Vietnam’s Mekong Delta is one of the world's areas most ‘at-risk’ from the effects of climate change, which is likely to pose challenges both for its environment and its large population in years and decades to come. Local communities are seriously affected by rising sea levels and the intrusion of salinity into farmland. More than half of Vietnam’s rice production, 70% of its aquaculture and one third of its GDP are generated in the delta, which is home to 20 million people.
This increasing salinization, made worse by an upsurge in global temperatures that causes droughts and floods in the Mekong region, along with erratic seasonal weather variations and the destruction of coastal mangrove forests pose significant and acute threats to the future of Vietnam’s rice basket.
Traditionally salt water rarely intruded more than 20km inland. But with rising sea levels, research now suggests it is encroaching on average 80km. This, coupled with the reduced flow of the Mekong River, a consequence of the construction of several large-scale dam projects, is creating serious challenges for those living off the land. Countless people in the region have already lost significant chunks of arable land or have become victims of powerful typhoons.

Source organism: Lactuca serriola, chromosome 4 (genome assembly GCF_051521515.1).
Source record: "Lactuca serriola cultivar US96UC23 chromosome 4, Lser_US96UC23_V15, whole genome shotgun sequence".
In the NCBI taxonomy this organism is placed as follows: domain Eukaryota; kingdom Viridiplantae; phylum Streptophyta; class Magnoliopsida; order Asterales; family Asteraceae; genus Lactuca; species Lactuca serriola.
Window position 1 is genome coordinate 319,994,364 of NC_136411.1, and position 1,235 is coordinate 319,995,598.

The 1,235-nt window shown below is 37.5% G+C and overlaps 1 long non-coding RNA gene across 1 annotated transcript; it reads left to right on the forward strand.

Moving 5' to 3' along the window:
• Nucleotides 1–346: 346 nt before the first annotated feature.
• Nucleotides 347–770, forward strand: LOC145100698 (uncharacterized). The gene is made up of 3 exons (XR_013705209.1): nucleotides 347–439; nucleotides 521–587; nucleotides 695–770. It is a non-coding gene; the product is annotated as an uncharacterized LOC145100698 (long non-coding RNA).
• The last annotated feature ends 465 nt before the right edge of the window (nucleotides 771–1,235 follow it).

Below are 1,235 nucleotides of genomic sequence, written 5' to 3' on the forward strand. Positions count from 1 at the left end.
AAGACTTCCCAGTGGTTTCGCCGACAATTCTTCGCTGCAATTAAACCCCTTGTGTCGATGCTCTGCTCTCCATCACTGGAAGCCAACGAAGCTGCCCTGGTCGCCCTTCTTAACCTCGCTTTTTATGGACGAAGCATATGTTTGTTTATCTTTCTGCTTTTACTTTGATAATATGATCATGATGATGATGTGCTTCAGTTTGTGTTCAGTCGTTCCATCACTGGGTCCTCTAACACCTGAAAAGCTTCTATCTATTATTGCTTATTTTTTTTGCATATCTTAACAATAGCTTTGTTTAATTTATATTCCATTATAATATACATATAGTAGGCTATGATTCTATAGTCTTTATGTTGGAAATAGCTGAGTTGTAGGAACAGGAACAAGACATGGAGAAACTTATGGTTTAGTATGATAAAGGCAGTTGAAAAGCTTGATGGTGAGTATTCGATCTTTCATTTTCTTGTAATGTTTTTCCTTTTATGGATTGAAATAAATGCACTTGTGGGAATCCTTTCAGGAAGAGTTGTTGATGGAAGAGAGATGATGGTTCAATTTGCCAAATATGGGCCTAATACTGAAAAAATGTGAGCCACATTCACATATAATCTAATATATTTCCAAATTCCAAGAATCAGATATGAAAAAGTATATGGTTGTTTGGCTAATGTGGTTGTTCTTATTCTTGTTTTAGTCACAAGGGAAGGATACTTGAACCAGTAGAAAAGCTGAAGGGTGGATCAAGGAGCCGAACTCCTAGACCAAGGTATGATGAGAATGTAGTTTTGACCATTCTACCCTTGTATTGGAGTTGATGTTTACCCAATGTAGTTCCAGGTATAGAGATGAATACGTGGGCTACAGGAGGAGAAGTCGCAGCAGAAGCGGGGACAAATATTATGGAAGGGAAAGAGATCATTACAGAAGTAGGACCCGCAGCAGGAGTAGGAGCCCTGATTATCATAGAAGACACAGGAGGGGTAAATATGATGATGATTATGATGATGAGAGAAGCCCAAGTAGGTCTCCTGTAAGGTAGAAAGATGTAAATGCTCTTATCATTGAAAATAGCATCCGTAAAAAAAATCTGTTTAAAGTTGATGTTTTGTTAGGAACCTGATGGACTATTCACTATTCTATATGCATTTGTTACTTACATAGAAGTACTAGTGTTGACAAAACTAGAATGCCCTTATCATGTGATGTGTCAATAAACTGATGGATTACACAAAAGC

Whilst long-term approaches and large foreign funded implementation projects gain most of the spotlight, Vietnamese experts are leading the way in research and solutions at a local level in an attempt to mitigate and adapt to environmental changes. Dr Duong Van Ni, a professor at Can Tho University, freelance ecologist Nguyen Huu Thien and Dr Nguyen Minh Quangof the Mekong Environment Forum are just some of the people who work tirelessly to protect their homeland.
This long-term project looks to illustrate the beauty and traditions of the Delta. It also looks to highlight the serious environmental impacts facing this complex ecosystem and how it effects the people living there.